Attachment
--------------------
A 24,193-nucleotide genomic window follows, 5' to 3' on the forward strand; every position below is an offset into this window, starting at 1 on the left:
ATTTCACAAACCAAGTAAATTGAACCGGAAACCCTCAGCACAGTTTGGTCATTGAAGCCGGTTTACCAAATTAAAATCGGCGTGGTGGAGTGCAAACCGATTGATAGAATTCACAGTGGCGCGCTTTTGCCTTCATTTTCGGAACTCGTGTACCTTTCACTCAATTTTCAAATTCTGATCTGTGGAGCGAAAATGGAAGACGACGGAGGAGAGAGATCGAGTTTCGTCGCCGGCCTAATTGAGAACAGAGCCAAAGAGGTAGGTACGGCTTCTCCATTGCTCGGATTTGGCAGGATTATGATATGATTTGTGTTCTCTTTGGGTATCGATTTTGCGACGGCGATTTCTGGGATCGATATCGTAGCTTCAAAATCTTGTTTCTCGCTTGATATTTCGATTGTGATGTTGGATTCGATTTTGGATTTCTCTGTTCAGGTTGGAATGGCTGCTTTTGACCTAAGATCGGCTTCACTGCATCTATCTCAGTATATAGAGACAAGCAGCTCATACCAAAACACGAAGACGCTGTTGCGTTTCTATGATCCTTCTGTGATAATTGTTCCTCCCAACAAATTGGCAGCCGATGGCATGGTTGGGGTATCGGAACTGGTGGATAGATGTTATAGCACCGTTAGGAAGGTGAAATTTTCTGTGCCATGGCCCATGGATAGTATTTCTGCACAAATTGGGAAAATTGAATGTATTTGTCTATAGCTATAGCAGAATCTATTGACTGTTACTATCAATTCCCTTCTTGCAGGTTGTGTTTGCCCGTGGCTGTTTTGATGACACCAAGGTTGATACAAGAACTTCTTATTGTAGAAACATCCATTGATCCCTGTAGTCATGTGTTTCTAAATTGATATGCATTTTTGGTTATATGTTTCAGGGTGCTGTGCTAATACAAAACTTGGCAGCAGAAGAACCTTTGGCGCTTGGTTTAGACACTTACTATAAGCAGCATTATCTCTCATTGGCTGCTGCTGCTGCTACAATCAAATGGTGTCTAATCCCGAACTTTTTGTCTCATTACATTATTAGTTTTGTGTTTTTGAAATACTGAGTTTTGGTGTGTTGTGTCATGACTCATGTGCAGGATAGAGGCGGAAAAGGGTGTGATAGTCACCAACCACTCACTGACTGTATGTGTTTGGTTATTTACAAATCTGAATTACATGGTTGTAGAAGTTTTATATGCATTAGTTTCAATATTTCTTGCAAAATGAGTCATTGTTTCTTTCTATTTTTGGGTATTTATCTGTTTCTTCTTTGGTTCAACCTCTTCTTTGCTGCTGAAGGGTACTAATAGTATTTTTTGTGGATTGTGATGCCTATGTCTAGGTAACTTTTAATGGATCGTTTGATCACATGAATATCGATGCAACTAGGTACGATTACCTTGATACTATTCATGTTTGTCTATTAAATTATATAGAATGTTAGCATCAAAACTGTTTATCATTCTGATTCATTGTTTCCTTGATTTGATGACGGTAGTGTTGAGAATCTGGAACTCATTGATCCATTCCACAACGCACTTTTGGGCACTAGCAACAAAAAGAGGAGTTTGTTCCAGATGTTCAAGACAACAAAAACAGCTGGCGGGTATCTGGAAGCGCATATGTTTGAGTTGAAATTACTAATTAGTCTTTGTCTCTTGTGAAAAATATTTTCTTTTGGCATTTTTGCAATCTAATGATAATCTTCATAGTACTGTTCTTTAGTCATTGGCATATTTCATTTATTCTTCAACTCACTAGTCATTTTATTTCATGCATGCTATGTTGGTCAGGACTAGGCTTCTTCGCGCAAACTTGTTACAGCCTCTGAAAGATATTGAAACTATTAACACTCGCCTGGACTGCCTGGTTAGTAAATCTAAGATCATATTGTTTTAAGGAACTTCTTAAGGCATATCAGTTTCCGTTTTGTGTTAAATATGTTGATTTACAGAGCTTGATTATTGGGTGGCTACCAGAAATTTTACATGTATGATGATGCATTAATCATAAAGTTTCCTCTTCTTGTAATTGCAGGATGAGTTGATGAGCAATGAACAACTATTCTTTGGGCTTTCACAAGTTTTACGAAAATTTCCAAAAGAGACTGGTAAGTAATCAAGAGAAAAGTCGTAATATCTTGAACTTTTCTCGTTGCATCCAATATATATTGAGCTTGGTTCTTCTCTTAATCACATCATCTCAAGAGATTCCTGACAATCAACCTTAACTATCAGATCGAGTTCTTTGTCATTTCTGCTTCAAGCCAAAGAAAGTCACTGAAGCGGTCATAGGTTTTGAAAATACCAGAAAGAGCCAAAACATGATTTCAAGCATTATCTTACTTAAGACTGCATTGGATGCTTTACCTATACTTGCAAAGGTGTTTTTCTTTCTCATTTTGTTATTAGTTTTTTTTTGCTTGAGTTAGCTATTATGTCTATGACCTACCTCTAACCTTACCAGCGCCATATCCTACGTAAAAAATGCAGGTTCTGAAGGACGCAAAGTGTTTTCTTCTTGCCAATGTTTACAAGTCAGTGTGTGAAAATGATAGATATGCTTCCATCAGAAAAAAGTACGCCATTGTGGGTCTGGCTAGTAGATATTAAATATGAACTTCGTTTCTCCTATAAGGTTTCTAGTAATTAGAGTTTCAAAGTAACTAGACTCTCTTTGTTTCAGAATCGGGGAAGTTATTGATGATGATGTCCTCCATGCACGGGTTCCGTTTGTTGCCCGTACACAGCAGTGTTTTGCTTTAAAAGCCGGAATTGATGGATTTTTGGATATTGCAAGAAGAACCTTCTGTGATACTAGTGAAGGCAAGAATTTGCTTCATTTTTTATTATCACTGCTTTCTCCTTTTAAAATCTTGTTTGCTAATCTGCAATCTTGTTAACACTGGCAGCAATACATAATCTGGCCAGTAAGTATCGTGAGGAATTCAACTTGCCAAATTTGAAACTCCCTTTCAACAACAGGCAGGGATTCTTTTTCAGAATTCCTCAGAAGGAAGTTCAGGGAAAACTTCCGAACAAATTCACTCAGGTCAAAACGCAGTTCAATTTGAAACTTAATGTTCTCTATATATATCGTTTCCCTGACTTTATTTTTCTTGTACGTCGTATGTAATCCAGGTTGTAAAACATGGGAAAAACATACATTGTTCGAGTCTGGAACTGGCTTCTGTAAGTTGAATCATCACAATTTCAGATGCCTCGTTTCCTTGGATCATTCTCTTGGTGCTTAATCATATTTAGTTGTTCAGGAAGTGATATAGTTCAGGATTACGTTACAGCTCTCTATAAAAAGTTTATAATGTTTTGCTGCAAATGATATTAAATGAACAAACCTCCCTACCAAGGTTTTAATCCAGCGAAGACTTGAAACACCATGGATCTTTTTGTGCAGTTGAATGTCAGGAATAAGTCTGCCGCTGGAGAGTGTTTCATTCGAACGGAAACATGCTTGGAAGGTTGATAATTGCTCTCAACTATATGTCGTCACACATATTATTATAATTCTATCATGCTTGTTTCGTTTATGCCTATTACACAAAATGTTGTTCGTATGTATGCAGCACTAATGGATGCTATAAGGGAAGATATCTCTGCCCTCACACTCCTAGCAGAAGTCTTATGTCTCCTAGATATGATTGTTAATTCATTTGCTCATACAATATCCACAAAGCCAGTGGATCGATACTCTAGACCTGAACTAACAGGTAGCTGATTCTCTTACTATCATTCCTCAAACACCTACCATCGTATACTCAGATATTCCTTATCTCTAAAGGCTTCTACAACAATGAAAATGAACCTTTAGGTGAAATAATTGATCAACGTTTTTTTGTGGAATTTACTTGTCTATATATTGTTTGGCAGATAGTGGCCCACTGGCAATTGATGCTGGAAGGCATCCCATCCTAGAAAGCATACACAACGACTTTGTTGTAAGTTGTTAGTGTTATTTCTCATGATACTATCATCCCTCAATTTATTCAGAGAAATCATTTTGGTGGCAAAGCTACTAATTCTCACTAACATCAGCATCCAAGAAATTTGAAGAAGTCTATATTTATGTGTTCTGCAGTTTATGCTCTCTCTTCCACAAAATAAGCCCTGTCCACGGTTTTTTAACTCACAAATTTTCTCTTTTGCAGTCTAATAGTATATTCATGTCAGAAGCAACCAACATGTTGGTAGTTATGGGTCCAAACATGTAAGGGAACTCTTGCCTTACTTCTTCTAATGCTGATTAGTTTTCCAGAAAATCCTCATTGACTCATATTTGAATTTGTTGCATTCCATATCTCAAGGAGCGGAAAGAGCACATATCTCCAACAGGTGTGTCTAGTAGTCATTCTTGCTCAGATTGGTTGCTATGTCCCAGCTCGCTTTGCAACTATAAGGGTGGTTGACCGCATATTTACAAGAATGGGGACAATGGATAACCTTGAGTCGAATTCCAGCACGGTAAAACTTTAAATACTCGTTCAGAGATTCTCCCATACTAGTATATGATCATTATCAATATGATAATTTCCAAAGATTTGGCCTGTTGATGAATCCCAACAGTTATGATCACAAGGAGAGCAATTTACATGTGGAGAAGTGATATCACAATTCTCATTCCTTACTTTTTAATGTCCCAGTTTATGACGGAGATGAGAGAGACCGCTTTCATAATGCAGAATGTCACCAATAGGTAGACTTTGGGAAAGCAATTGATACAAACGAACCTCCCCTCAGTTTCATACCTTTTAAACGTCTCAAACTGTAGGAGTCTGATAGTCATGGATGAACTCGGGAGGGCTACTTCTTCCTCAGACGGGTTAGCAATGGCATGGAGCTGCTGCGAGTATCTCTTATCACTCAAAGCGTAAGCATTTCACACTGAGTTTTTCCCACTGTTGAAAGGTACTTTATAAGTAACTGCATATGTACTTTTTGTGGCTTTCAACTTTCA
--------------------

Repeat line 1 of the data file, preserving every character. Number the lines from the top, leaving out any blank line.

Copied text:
A 24,193-nucleotide genomic window follows, 5' to 3' on the forward strand; every position below is an offset into this window, starting at 1 on the left: